A deal has been made for something so important and yet, so often forgotten: semiconductors. Found in your car, electronics, and health care systems, semiconductors are everywhere. Unfortunately, the COVID-19 pandemic created a massive shortage of electronic chips, and the United States has had to rely on other countries for supplies. Currently, the U.S. produces only about 2% of the world’s semiconductors, leaving the nation vulnerable to supply shortages and putting its technological edge at risk. Luckily, after years of trying to fix the problem, U.S. Congress has finally passed a bill to address the issue, offering incentives to private companies to step up and invest in semiconductor manufacturing. These newly announced partnerships total more than $44 billion in manufacturing investments and 8,000 new jobs and are projected to boost the market share from a meager 2% to 10%. However, the demand for these chips is beginning to ease, despite lawmakers and U.S. President Joe Biden claiming this legislation as a win. Read more in CNBC.  

The New Frontier: The Sunbelt

Between the pandemic and inflation (and everything else in between), Americans continue to move away from areas with high costs-of-living to states that have lower taxes and relatively cheaper housing. Rental payments are skyrocketing in bigger cities, including San Francisco and New York City, pushing people to relocate to Austin, Miami and Phoenix (to name a few) and plant roots. These newly popular destinations are also attracting buyers who are looking to purchase massive amounts of land— including the founder of Tito’s Handmade Vodka, who bought land the size of Manhattan (we’re not joking). These crazy buys are increasing the value of the land and impacting neighborhoods. Galveston, Texas, residents are among those who are being priced out of the communities they have called home for years due to out-of-town buyers who are contributing to soaring costs. Meanwhile, in Arizona, the overwhelming amount of people moving to the suburbs has caused the water supply to reach its limit. Other cities are also scrambling to keep up with the influx of new residents. However, some towns are turned on by the idea of new residents and are offering remote workers and interested buyers certain financial incentives to move and purchase properties, hoping in return to stimulate the local economy. Read more in The Wall Street Journal.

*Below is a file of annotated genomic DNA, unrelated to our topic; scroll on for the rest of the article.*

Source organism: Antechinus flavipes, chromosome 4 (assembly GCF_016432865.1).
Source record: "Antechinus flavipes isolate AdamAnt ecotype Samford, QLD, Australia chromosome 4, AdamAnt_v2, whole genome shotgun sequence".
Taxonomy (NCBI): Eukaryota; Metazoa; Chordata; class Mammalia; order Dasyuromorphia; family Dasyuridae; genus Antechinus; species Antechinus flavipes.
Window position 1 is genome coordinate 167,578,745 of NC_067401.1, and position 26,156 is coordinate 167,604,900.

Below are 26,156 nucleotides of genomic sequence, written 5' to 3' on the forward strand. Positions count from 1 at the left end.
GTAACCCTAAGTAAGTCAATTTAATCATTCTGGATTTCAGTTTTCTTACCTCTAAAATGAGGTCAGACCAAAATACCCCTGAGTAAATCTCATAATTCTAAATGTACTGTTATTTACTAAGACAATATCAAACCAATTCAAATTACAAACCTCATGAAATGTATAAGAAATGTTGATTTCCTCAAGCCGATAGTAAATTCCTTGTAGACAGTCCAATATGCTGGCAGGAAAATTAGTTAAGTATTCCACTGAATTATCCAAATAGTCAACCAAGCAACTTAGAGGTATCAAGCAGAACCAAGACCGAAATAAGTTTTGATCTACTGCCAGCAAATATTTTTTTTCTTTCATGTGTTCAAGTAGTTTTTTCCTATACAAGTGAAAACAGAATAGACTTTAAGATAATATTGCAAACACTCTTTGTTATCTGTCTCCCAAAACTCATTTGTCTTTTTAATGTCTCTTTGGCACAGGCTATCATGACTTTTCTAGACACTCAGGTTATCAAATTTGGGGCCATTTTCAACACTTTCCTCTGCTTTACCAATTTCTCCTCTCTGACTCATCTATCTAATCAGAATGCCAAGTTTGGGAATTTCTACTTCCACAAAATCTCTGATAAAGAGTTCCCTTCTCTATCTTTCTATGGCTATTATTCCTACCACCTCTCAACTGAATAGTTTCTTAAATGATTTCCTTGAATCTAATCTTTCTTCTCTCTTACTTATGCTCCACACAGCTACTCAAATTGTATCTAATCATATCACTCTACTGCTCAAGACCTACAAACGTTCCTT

Serena Williams Pivots from Tennis

The G.O.A.T. of tennis Serena Williams has announced she is retiring at the end of this year’s U.S. Open. In a self-penned article in Vogue, Williams explained her decision in great depth, hoping to give closure to her fans and herself. Ranked one of the top players by the Women’s Tennis Association, Williams will make the transition from tennis star to mom and venture capitalist. Her venture capitalist firm is thriving with notable investments in companies, including MasterClass, Noom, and Tonal. Williams has called out the hypocrisy of having to choose between her family and her tennis career and has been a voice and inspiration for many. With 23 Grand Slam singles titles, she is also considered one of the greatest professional athletes of all time—and has broken barriers for women in sports and black women everywhere. Read more in Vogue